Being poor in the past meant that I remain poorer than I should be now. Even if I could afford the preventative dental care I needed, there were other areas I neglected and it would always be more expensive to catch up. Once I started getting a decent salary, I made it my priority to make up for all the health problems I avoided before they got more expensive. If you can, do not neglect your health if you have the opportunity . However, I know all too well that sometimes this is not an option.

When you have money, you are afraid of losing it.

When you’re broke, the idea of ​​having money seems like a dream. As soon as I arrive, you tell yourself, everything will be fine. Life will be better . You are convinced that all you really need is just a little more money to break out of the paycheck to paycheck life cycle, and all the problems you are struggling with will be off your shoulders.

And you’re right. Of course, there is a limit when more money doesn’t make you happier , but having it is definitely better than not having it. Once you have money, you can pay for things that will make your life better. You can buy food in bulk or get a car that doesn’t break down all the time . Money can definitely make you happier. This is why the thought of losing it is scary.

When you are poor, making money sounds like a milestone in which you enter a new, permanent era in your life. In fact, this money probably comes in the form of a salary. The salary that you constantly remind yourself can be lost at any moment.

When I worked at Walmart, there were times when I felt like I might lose my job. Maybe I screwed something up, or maybe my boss was having a bad day and took it out with me. I worried that I would lose my minimum wage job rolling shopping carts in the parking lot. Big fucking exclamation. Even when I’m worried, I never bothered.

When I got a better job, that fear became exponentially worse. Every time I had a bad week, I was afraid that everything would collapse. If I get fired, who will hire me? I’ll never get lucky in a job like this again. I’ll have to take a worse job, make less money, and lose all my indulgent luxuries like going to the dentist.

This is partly the impostor syndrome raising his ugly head, but it is also a more intuitive fear that arises from knowing what you have to lose. For years, I couldn’t afford to go to the doctor, to the bar, or to pursue a hobby like cosplay . Someone who grew up with money may be afraid of losing their job and not having access to these things until they find another, but for people like me, this is not just fear. This is a memory.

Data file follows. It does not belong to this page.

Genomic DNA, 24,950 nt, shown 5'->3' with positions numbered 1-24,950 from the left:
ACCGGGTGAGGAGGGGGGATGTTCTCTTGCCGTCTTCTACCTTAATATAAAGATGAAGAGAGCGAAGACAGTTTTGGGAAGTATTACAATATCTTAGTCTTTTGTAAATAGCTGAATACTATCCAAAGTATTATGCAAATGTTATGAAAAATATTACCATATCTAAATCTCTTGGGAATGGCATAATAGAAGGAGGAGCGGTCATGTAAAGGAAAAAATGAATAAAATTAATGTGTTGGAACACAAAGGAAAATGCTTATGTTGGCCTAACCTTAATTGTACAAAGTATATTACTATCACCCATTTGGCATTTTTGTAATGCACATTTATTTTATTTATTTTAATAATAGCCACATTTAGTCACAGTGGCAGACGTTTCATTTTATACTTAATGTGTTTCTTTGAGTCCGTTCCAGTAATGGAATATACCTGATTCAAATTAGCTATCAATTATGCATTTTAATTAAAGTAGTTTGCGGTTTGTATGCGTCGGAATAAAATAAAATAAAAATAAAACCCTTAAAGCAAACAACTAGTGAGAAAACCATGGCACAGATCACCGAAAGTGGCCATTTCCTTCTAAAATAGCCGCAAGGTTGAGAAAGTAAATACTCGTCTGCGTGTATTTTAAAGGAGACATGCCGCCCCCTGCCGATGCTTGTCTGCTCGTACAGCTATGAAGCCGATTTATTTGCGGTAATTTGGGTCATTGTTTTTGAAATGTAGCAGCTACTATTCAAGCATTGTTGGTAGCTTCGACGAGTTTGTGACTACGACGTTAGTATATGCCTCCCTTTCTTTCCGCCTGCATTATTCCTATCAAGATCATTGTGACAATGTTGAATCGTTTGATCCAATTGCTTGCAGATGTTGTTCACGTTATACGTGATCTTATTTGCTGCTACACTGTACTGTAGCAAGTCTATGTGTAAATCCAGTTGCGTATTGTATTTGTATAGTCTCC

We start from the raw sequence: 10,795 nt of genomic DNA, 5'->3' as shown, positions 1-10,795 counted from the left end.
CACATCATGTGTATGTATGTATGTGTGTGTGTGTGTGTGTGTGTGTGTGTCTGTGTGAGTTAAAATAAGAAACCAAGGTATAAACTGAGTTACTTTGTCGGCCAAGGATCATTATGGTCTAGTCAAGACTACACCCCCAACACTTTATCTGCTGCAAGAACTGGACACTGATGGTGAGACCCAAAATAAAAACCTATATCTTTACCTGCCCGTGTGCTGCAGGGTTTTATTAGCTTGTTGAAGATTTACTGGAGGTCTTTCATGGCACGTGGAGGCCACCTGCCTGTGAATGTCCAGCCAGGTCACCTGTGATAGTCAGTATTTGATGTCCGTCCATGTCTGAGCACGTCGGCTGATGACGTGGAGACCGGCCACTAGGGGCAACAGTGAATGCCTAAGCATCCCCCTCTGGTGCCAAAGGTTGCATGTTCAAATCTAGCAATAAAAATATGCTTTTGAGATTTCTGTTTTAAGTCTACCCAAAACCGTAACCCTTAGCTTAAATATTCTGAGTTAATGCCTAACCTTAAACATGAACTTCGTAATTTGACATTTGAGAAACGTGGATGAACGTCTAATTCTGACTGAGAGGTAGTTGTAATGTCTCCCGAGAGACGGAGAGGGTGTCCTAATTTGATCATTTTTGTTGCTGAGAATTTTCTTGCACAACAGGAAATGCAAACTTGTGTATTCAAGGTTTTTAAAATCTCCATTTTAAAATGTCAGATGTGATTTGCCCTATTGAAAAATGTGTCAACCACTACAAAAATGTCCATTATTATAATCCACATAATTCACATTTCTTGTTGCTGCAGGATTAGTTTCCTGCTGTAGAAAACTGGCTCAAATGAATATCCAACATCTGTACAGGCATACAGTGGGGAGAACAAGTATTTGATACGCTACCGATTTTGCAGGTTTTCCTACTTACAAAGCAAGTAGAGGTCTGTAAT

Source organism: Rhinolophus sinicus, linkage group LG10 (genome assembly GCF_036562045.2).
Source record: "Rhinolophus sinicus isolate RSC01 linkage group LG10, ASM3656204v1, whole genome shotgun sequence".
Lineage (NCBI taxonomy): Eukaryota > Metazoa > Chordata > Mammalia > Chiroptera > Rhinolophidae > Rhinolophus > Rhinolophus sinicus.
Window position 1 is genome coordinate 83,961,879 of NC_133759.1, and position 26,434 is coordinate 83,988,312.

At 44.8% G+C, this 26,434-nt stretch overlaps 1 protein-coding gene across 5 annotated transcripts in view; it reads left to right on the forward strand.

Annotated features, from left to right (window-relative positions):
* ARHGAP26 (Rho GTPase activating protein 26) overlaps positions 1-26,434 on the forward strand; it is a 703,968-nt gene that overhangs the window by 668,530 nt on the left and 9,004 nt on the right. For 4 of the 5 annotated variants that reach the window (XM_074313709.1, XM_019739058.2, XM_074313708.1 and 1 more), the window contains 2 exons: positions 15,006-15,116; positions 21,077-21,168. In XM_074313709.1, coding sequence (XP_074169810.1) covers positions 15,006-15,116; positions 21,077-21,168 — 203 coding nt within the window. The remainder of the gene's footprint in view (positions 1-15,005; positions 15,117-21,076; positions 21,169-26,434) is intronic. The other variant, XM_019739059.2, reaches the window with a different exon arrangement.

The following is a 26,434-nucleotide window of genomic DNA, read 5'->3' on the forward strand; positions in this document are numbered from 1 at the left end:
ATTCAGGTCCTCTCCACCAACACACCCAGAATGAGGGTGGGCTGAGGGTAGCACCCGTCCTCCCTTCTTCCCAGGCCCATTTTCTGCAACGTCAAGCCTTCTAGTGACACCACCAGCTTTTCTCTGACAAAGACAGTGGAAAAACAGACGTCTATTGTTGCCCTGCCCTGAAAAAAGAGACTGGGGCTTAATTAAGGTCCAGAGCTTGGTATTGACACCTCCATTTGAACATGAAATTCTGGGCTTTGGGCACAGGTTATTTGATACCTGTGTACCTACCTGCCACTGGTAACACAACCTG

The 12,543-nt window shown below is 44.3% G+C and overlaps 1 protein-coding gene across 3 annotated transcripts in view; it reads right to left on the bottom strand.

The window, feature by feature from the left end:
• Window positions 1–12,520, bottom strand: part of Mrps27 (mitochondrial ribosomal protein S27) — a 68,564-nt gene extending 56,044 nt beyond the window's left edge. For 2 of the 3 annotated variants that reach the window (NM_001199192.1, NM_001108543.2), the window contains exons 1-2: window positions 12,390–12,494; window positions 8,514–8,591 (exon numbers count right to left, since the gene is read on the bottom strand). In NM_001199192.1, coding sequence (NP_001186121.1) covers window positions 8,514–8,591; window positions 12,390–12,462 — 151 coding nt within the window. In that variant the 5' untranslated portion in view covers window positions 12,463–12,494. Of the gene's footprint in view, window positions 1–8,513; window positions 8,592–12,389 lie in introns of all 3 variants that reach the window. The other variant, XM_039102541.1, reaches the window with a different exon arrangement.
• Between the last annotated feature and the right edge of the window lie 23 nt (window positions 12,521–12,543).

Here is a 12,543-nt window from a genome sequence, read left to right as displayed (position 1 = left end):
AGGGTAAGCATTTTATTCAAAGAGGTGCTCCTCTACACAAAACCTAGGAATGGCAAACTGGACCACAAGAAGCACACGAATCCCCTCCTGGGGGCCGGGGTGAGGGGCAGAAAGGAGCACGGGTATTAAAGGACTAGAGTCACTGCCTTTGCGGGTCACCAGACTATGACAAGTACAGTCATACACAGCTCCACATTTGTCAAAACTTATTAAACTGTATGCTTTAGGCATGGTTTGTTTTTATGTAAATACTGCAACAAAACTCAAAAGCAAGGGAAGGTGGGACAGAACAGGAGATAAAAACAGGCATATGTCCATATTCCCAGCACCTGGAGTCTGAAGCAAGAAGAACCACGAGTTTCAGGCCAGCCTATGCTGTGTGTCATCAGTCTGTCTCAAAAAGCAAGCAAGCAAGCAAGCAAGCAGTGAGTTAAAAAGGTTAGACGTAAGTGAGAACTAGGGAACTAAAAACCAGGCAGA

You will never stop feeling poor

It has been about three years since I started earning a salary that exceeded federal poverty standards . It’s not a very long time, but it’s long enough for me to feel like I should have adjusted by now. I did not know. Sudden spending of $ 20 still worries me. I still mentally believe that I can’t afford anything more than $ 100 without agonizing over the decision. It certainly helped me stay lean, but it underscores how ingrained the poverty mindset is .

It struck me a few months ago when I decided to buy an Xbox. I now have a pretty decent gaming PC that I use if I ever want to play a game (which I always bought years after release, during a Steam sale, usually for $ 5). I’ve updated my computer piece by piece over the years, so I’ve never had to spend more than $ 100 at a time. The thought of spending $ 300 on a console seemed insane and impossible.

It took me several months to make a decision. until it finally dawned on me. I don’t have to justify buying what I want if I can afford it . Even writing this sentence seems like treason. Regardless, I realized that I was paying my bills, saving for the future, and paying off my debts. There will always be something better that I could do with my money, but finally I had the opportunity to buy something solely because I wanted it, and not because I found some external reason to prove that it was the right decision.

I still feel guilty about buying this Xbox. I probably always will be. Of course, I could spend that money on something else, or try something else to play games in my living room, or just be happy with what I have. I hear this criticism because this is what I tell myself all the time. Years of poverty taught me that my financial decisions can be wrong. This voice did not disappear when my salary was changed. It probably never will. No matter how hard I try to get out of the financial hole in which I was before, I always carry a part of the hole with me. This is not necessarily good or bad. It’s just the way it is.